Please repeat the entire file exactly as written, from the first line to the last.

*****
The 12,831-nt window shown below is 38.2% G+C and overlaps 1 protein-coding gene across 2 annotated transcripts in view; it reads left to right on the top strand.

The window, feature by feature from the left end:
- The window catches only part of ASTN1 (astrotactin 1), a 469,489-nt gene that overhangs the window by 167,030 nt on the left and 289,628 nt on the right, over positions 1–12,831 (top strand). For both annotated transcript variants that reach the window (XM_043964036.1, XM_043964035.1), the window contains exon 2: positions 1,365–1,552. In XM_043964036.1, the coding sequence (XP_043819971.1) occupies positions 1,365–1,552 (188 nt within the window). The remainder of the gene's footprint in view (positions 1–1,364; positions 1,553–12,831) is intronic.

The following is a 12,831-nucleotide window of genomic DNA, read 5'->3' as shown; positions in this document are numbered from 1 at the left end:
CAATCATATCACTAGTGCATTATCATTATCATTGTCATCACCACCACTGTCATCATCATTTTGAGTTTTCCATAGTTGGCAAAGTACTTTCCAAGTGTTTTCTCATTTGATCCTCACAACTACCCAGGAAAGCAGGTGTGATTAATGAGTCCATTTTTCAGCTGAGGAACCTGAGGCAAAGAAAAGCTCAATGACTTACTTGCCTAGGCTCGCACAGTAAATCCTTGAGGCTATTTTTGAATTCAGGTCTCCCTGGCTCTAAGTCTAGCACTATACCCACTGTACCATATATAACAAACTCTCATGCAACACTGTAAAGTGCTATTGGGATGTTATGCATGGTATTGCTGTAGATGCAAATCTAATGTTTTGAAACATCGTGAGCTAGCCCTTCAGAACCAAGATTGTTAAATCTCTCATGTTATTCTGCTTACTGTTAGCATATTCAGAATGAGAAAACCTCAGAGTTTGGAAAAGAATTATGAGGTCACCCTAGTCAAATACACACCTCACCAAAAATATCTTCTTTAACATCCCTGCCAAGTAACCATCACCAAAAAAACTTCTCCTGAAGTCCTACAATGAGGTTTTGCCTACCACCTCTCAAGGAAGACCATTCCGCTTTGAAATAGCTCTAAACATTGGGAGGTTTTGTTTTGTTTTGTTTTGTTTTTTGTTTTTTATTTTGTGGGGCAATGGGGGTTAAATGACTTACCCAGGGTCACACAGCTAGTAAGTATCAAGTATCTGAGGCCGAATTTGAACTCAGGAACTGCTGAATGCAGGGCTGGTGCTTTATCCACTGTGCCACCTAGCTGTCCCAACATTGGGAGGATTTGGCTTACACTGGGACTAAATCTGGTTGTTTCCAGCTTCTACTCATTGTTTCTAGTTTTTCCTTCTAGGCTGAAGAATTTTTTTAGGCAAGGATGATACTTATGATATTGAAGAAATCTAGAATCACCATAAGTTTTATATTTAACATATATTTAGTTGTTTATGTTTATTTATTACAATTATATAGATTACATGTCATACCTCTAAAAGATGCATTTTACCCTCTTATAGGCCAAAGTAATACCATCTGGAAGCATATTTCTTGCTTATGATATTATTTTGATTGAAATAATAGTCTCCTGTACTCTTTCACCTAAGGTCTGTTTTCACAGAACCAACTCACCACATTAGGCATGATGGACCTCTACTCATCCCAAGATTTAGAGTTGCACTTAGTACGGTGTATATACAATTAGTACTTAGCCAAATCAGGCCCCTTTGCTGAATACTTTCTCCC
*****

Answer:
The 12,831-nt window shown below is 38.2% G+C and overlaps 1 protein-coding gene across 2 annotated transcripts in view; it reads left to right on the top strand.

The window, feature by feature from the left end:
- The window catches only part of ASTN1 (astrotactin 1), a 469,489-nt gene that overhangs the window by 167,030 nt on the left and 289,628 nt on the right, over positions 1–12,831 (top strand). For both annotated transcript variants that reach the window (XM_043964036.1, XM_043964035.1), the window contains exon 2: positions 1,365–1,552. In XM_043964036.1, the coding sequence (XP_043819971.1) occupies positions 1,365–1,552 (188 nt within the window). The remainder of the gene's footprint in view (positions 1–1,364; positions 1,553–12,831) is intronic.

The following is a 12,831-nucleotide window of genomic DNA, read 5'->3' as shown; positions in this document are numbered from 1 at the left end:
CAATCATATCACTAGTGCATTATCATTATCATTGTCATCACCACCACTGTCATCATCATTTTGAGTTTTCCATAGTTGGCAAAGTACTTTCCAAGTGTTTTCTCATTTGATCCTCACAACTACCCAGGAAAGCAGGTGTGATTAATGAGTCCATTTTTCAGCTGAGGAACCTGAGGCAAAGAAAAGCTCAATGACTTACTTGCCTAGGCTCGCACAGTAAATCCTTGAGGCTATTTTTGAATTCAGGTCTCCCTGGCTCTAAGTCTAGCACTATACCCACTGTACCATATATAACAAACTCTCATGCAACACTGTAAAGTGCTATTGGGATGTTATGCATGGTATTGCTGTAGATGCAAATCTAATGTTTTGAAACATCGTGAGCTAGCCCTTCAGAACCAAGATTGTTAAATCTCTCATGTTATTCTGCTTACTGTTAGCATATTCAGAATGAGAAAACCTCAGAGTTTGGAAAAGAATTATGAGGTCACCCTAGTCAAATACACACCTCACCAAAAATATCTTCTTTAACATCCCTGCCAAGTAACCATCACCAAAAAAACTTCTCCTGAAGTCCTACAATGAGGTTTTGCCTACCACCTCTCAAGGAAGACCATTCCGCTTTGAAATAGCTCTAAACATTGGGAGGTTTTGTTTTGTTTTGTTTTGTTTTTTGTTTTTTATTTTGTGGGGCAATGGGGGTTAAATGACTTACCCAGGGTCACACAGCTAGTAAGTATCAAGTATCTGAGGCCGAATTTGAACTCAGGAACTGCTGAATGCAGGGCTGGTGCTTTATCCACTGTGCCACCTAGCTGTCCCAACATTGGGAGGATTTGGCTTACACTGGGACTAAATCTGGTTGTTTCCAGCTTCTACTCATTGTTTCTAGTTTTTCCTTCTAGGCTGAAGAATTTTTTTAGGCAAGGATGATACTTATGATATTGAAGAAATCTAGAATCACCATAAGTTTTATATTTAACATATATTTAGTTGTTTATGTTTATTTATTACAATTATATAGATTACATGTCATACCTCTAAAAGATGCATTTTACCCTCTTATAGGCCAAAGTAATACCATCTGGAAGCATATTTCTTGCTTATGATATTATTTTGATTGAAATAATAGTCTCCTGTACTCTTTCACCTAAGGTCTGTTTTCACAGAACCAACTCACCACATTAGGCATGATGGACCTCTACTCATCCCAAGATTTAGAGTTGCACTTAGTACGGTGTATATACAATTAGTACTTAGCCAAATCAGGCCCCTTTGCTGAATACTTTCTCCC